The poultry sector continues to grow and industrialize in many parts of the world. An increasing population, greater purchasing power and urbanization have been strong drivers of growth.
Advances in breeding have given rise to birds that meet specialized purposes and are increasingly productive, but that need expert management.
The development and transfer of feed, slaughter and processing technologies have increased safety and efficiency, but favour large-scale units rather than small-scale producers.
These developments have led the poultry industry and the associated feed industry to scale up rapidly, to concentrate themselves close to input sources or final markets, and to integrate vertically.
One element of the structural change has been a move towards contract farming in the rearing phase of boiler production, allowing farmers with medium-sized flocks to gain access to advanced technology with a relatively low initial investment.
Livestock and Income Generation
According to the Food and Agricultural Organisation (FAO), about 1.3 billion people currently have to survive on less than US$1 a day. As about 50 to 75 percent of these extreme poor depend on agriculture as part of their livelihood, agricultural development can make a major contribution to poverty reduction.
Given that in most developing countries agricultural populations continue to grow while agricultural land cannot expand at the same rate, agricultural production cannot easily be expanded horizontally. Rather, productivity gains resulting in increased value of output are essential to raise rural incomes.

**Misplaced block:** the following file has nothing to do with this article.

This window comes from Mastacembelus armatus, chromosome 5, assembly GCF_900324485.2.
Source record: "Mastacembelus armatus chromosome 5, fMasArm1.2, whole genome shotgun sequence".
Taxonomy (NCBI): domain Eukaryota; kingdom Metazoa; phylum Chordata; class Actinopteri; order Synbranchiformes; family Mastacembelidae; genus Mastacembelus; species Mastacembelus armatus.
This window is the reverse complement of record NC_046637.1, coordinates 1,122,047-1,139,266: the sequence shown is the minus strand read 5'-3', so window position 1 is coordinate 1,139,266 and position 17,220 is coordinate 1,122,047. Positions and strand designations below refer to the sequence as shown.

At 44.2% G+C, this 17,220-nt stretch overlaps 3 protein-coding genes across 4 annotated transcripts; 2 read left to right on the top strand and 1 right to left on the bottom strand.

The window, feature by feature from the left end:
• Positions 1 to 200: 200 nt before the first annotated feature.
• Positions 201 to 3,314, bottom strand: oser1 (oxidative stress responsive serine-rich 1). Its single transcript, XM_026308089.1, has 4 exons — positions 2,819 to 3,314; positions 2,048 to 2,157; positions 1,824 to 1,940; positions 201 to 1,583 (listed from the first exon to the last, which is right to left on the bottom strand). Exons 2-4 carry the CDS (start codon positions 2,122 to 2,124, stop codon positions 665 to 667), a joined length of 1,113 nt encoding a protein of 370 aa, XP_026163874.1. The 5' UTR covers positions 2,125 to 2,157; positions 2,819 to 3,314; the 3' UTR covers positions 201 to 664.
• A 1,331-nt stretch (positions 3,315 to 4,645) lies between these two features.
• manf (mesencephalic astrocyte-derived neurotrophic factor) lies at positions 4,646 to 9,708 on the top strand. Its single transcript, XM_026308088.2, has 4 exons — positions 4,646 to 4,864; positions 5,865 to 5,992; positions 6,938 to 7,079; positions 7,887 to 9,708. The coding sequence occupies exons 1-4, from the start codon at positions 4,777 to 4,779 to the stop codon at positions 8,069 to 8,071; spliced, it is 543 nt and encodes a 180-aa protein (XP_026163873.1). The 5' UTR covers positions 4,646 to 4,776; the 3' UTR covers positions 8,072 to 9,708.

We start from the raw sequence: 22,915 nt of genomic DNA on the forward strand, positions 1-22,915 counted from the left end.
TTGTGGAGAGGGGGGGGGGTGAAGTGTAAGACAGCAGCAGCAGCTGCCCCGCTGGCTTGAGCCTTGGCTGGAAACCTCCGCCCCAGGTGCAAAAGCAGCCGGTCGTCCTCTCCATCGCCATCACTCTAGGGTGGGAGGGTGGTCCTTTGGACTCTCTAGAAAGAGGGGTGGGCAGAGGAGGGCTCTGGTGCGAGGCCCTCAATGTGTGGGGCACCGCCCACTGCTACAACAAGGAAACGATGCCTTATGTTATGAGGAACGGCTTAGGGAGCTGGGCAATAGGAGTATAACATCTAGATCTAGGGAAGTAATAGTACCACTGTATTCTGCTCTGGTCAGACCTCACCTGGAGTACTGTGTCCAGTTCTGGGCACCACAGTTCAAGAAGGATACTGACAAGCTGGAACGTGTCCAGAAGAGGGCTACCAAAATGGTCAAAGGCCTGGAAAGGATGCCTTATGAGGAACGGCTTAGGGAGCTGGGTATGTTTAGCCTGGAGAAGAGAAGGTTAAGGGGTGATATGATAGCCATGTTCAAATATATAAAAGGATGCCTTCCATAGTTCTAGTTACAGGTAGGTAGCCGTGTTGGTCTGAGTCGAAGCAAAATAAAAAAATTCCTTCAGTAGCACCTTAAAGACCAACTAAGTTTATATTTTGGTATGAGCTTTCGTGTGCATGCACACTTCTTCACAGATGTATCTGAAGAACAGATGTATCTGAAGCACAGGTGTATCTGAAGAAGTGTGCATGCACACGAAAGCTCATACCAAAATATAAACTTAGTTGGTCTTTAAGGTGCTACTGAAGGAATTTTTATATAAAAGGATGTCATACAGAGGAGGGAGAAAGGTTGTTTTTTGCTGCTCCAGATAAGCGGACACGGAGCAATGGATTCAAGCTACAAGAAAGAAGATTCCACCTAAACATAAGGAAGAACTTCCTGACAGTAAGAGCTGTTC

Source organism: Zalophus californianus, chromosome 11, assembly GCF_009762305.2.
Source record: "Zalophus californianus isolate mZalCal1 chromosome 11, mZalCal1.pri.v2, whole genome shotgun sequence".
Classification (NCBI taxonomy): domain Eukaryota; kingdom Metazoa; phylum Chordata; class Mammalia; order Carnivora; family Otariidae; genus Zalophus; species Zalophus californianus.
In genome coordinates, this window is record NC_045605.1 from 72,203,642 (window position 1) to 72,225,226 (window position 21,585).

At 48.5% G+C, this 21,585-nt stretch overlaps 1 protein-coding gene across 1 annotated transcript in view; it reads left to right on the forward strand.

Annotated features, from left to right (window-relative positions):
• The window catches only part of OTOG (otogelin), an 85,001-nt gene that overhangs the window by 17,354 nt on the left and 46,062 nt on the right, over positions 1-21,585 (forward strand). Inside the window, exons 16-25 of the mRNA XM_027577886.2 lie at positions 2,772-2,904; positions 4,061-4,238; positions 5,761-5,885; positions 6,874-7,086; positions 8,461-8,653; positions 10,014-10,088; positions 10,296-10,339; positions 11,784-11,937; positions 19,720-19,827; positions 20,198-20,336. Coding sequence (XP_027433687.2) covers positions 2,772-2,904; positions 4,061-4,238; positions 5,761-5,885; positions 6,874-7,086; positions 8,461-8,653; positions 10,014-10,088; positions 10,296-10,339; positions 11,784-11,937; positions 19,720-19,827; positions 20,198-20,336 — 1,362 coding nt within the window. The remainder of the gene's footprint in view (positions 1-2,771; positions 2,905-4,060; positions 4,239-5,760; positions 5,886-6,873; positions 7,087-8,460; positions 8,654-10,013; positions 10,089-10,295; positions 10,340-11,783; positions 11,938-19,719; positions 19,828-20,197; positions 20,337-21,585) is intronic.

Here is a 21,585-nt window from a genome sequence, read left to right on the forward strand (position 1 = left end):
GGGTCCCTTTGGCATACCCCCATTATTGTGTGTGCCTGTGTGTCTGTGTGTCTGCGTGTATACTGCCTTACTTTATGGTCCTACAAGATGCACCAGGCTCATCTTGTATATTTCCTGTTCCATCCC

Livestock products provide an example of high-value agricultural produce, with roughly three out of four agricultural households already keeping livestock, and therefore represent an important means for poverty reduction.
Livestock have a variety of characteristics that make them important contributors to sustainable rural development. They provide marketable products that can be produced by small-scale, household production systems, and are generally of higher value and less vulnerable to critical harvest timing than many crops.
As an agricultural product with relatively high income elasticity, livestock are particularly attractive as a means for rural households to participate in urban-based economic growth.
Livestock are also productive assets, which contribute directly to farm output through animal traction and indirectly as a store of wealth for future investment. Finally, they can contribute to soil fertility and recycling of agricultural waste.
Many livestock holders can benefit directly from the increasing market demand for livestock products. Demand growth rates of 3 percent for cereals are less than half the demand growth for high value livestock commodities, demand for which is increasing by 6 to 8 percent annually.
Furthermore, the poor can also benefit from the fact that livestock development creates demand for labour, ( including the feed industry, agro- processing, and sales and retailing) supports economic linkages with the feed and processing industries, sustains trade balances, encourages food security through stronger supply and can lead to lower prices for food of animal origin.
The potential contribution of livestock sector development to the livelihood of the poor is thus very significant.
Information from FAO was used in this report.